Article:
Customizing your avatar isn’t all – you can also customize the space. From the menu, select ADD TO FRAME to see a list of all of the items that you can use to customize the space – whether for utility or just for atmosphere. You can add all of the usual items, like PDFs, images, 3D models, and the 3D videos and photos that were already mentioned. But, that’s not all.

FRAME avatar edit

You can also add streaming media screens, spawn locations for new members, and audio zones for breakout conversations. Further, the most recent update saw the introduction of the particle beta. A particle field can be dropped anywhere to set apart special areas, but in the edit mode, you can personalize the particle field to create ambience, weather effects, anything.

“It’s one of those features where our users are really going to surprise us,”  said Baker.

Inviting Others and Holding Meetings

Once in a meeting, inviting others is just as easy as inviting others to a Mozilla Hubs room – or a Zoom call, for that matter. Just send them the link. Again, they can hop in whether they have an account or not. But, creating an account does allow them to have a persistent avatar and inventory.

Once edit mode is off and your guests are in, it’s time for the meeting. And there are plenty of meeting tools to use. Most of the most important in-meeting tools are found in the toolbar across the bottom of the screen, which has also been revamped in the most recent update. These include the standard mic controls, screen sharing, and emojis.

FRAME - add asset from toolbar

“The features were already there, but they were nested in menus,” said Baker.

One of the more unique features in FRAME is the ability to have a webcam feed appear alongside your avatar. This combines the best of both worlds in terms of representation – spatial navigation with the avatar and the live video that we expect from more conventional conferencing software.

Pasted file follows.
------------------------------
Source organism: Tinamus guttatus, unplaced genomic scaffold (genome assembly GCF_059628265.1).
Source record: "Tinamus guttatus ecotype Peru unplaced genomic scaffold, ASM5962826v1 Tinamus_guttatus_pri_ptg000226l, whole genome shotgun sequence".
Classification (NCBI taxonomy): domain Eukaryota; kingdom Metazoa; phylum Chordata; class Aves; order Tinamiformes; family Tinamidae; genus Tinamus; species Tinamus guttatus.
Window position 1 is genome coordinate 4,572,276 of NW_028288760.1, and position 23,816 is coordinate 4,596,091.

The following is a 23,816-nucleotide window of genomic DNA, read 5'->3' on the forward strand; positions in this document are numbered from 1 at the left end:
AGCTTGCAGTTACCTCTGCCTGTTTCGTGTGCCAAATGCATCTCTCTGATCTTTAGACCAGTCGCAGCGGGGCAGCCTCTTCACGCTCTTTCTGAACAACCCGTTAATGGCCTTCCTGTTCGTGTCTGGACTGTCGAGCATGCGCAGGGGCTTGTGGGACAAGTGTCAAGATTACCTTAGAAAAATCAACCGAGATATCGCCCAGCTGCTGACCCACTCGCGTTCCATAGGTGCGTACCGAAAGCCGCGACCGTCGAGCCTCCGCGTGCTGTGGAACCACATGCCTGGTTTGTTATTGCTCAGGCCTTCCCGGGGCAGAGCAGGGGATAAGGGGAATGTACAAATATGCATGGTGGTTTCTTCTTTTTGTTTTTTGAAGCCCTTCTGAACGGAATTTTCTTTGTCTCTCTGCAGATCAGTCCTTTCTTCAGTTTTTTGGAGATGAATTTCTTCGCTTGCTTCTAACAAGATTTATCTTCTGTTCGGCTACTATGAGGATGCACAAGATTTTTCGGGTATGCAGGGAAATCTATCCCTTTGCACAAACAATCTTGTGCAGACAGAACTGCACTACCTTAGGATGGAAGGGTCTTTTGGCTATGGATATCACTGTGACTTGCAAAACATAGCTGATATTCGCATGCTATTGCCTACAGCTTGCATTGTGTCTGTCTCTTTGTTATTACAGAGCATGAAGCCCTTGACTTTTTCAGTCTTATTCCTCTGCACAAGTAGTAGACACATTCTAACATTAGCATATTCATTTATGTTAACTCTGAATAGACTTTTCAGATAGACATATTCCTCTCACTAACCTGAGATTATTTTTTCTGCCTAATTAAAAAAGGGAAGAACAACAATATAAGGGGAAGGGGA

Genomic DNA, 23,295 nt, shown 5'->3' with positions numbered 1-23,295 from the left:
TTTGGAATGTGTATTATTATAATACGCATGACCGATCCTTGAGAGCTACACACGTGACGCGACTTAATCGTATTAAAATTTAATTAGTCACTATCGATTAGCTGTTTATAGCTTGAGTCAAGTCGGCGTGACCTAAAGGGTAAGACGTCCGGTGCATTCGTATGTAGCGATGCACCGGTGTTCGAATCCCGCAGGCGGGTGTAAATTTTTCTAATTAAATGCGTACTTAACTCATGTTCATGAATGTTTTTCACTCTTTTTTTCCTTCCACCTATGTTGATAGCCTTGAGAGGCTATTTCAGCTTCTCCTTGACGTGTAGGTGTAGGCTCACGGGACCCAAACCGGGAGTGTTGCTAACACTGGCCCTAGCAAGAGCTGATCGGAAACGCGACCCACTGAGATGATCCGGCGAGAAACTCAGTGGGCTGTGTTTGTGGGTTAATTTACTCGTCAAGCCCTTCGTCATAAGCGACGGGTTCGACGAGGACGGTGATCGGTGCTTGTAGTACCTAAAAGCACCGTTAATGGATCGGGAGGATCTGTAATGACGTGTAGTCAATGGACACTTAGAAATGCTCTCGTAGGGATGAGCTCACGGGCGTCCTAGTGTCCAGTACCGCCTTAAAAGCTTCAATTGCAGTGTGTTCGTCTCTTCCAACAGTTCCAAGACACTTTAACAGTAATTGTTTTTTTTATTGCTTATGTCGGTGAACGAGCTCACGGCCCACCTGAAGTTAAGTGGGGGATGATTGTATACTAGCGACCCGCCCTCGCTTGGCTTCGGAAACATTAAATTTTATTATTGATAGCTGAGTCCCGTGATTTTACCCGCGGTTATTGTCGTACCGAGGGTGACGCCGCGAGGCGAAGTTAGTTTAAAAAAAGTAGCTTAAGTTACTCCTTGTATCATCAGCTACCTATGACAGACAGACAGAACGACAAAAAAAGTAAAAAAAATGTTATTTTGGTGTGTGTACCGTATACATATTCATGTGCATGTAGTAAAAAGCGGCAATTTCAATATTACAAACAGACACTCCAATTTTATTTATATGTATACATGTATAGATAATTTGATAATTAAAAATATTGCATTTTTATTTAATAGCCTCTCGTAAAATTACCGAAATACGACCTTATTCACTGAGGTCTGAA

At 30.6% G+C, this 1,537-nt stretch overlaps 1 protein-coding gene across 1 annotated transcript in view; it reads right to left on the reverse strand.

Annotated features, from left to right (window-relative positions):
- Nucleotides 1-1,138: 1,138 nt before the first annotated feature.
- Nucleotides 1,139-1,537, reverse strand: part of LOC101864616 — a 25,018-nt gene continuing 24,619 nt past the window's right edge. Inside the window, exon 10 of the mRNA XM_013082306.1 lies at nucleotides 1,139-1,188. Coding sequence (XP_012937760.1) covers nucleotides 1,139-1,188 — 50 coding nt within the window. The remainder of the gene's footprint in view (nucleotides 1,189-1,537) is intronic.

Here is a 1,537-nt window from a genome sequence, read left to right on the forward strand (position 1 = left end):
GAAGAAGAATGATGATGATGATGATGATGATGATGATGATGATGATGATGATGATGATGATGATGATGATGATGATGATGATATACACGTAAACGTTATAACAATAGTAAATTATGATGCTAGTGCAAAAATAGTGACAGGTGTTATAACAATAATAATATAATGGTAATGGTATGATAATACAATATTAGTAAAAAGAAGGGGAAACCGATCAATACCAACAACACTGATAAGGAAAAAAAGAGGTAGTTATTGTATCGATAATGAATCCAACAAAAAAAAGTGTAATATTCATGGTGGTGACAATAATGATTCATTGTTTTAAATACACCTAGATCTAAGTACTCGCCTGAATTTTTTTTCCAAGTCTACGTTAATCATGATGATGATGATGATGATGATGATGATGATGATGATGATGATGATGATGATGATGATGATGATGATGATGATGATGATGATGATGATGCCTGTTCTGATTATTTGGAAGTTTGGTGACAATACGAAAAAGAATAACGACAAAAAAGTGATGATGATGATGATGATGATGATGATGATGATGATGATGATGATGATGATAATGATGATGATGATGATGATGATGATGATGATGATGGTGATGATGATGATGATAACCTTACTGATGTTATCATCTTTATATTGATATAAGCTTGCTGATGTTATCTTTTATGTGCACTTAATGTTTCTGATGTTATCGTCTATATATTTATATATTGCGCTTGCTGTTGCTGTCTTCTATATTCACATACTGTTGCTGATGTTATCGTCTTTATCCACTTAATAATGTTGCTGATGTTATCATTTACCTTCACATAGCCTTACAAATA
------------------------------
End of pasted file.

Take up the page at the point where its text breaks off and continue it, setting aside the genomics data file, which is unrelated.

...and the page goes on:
A frame’s owner also has additional tools and features, including a megaphone audio setting, and the ability to edit the frame, even while it is populated with other users.

Space in the Industry

Because we introduced FRAME in an article about other apps and sites offering the same or similar services, there’s no hiding the fact that this isn’t the only option when it comes to remote collaboration. So, where does it stand in relation to other similar apps and services?

As far as enter-in-browser, join-with-link solutions, it’s really more or less between FRAME and Mozilla Hubs. Importing and generally creating assets and modifying the room is much easier in FRAMES, which also puts more of its affordances in the menu than Hubs, making navigating the platform a lot more user-friendly.

If avatars are important to you, there’s a bit of a toss-up here. Hubs has a notoriously obnoxious avatar system to compare to FRAME’s easy-to-use if limited customization interface. However, Hubs does have integration with Ready Player Me, which is definitely worth considering, particularly if you have an avatar on that platform already.

Check It Out for Yourself

This article has only explored the nuts and bolts of FRAME. The platform has a lot more to offer in terms of rooms to use, asset options, and more. But, you’ll just have to open a room yourself. After all, it’s quick, it’s easy, and it’s free.

Jon Jaehnig
the authorJon Jaehnig
Jon Jaehnig is a freelance journalist with special interest in emerging technologies. Jon has a degree in Scientific and Technical Communication from Michigan Technological University and lives in Michigan’s Upper Peninsula. If you have a story suggestion for Jon, you may contact him here.